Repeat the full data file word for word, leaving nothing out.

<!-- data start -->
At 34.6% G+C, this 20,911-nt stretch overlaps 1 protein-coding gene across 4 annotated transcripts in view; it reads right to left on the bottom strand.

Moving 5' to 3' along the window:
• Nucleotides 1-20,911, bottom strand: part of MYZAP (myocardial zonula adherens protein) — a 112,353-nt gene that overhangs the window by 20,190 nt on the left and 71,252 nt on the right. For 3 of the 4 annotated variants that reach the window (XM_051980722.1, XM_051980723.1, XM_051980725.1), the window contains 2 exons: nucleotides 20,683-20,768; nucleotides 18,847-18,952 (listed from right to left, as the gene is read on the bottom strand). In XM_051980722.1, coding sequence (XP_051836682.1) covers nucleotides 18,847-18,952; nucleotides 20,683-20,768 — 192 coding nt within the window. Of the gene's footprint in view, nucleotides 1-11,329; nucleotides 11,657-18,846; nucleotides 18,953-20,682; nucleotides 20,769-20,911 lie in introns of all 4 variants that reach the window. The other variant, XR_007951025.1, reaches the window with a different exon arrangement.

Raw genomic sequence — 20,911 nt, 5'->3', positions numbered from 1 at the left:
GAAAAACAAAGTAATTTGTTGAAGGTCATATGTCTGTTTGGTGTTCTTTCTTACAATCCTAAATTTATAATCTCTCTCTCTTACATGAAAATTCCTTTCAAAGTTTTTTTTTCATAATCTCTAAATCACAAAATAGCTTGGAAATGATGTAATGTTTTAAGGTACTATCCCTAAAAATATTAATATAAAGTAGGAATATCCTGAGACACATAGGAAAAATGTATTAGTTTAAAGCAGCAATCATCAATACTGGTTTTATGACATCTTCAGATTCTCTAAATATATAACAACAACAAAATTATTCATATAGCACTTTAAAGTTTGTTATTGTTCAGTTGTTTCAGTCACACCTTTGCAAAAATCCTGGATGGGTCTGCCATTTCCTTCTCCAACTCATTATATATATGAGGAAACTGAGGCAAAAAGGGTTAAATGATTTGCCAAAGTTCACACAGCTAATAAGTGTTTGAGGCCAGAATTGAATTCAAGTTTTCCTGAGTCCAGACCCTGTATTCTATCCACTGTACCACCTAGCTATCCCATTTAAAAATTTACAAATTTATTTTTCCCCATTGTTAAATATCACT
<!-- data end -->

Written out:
At 34.6% G+C, this 20,911-nt stretch overlaps 1 protein-coding gene across 4 annotated transcripts in view; it reads right to left on the bottom strand.

Moving 5' to 3' along the window:
• Nucleotides 1-20,911, bottom strand: part of MYZAP (myocardial zonula adherens protein) — a 112,353-nt gene that overhangs the window by 20,190 nt on the left and 71,252 nt on the right. For 3 of the 4 annotated variants that reach the window (XM_051980722.1, XM_051980723.1, XM_051980725.1), the window contains 2 exons: nucleotides 20,683-20,768; nucleotides 18,847-18,952 (listed from right to left, as the gene is read on the bottom strand). In XM_051980722.1, coding sequence (XP_051836682.1) covers nucleotides 18,847-18,952; nucleotides 20,683-20,768 — 192 coding nt within the window. Of the gene's footprint in view, nucleotides 1-11,329; nucleotides 11,657-18,846; nucleotides 18,953-20,682; nucleotides 20,769-20,911 lie in introns of all 4 variants that reach the window. The other variant, XR_007951025.1, reaches the window with a different exon arrangement.

Raw genomic sequence — 20,911 nt, 5'->3', positions numbered from 1 at the left:
GAAAAACAAAGTAATTTGTTGAAGGTCATATGTCTGTTTGGTGTTCTTTCTTACAATCCTAAATTTATAATCTCTCTCTCTTACATGAAAATTCCTTTCAAAGTTTTTTTTTCATAATCTCTAAATCACAAAATAGCTTGGAAATGATGTAATGTTTTAAGGTACTATCCCTAAAAATATTAATATAAAGTAGGAATATCCTGAGACACATAGGAAAAATGTATTAGTTTAAAGCAGCAATCATCAATACTGGTTTTATGACATCTTCAGATTCTCTAAATATATAACAACAACAAAATTATTCATATAGCACTTTAAAGTTTGTTATTGTTCAGTTGTTTCAGTCACACCTTTGCAAAAATCCTGGATGGGTCTGCCATTTCCTTCTCCAACTCATTATATATATGAGGAAACTGAGGCAAAAAGGGTTAAATGATTTGCCAAAGTTCACACAGCTAATAAGTGTTTGAGGCCAGAATTGAATTCAAGTTTTCCTGAGTCCAGACCCTGTATTCTATCCACTGTACCACCTAGCTATCCCATTTAAAAATTTACAAATTTATTTTTCCCCATTGTTAAATATCACT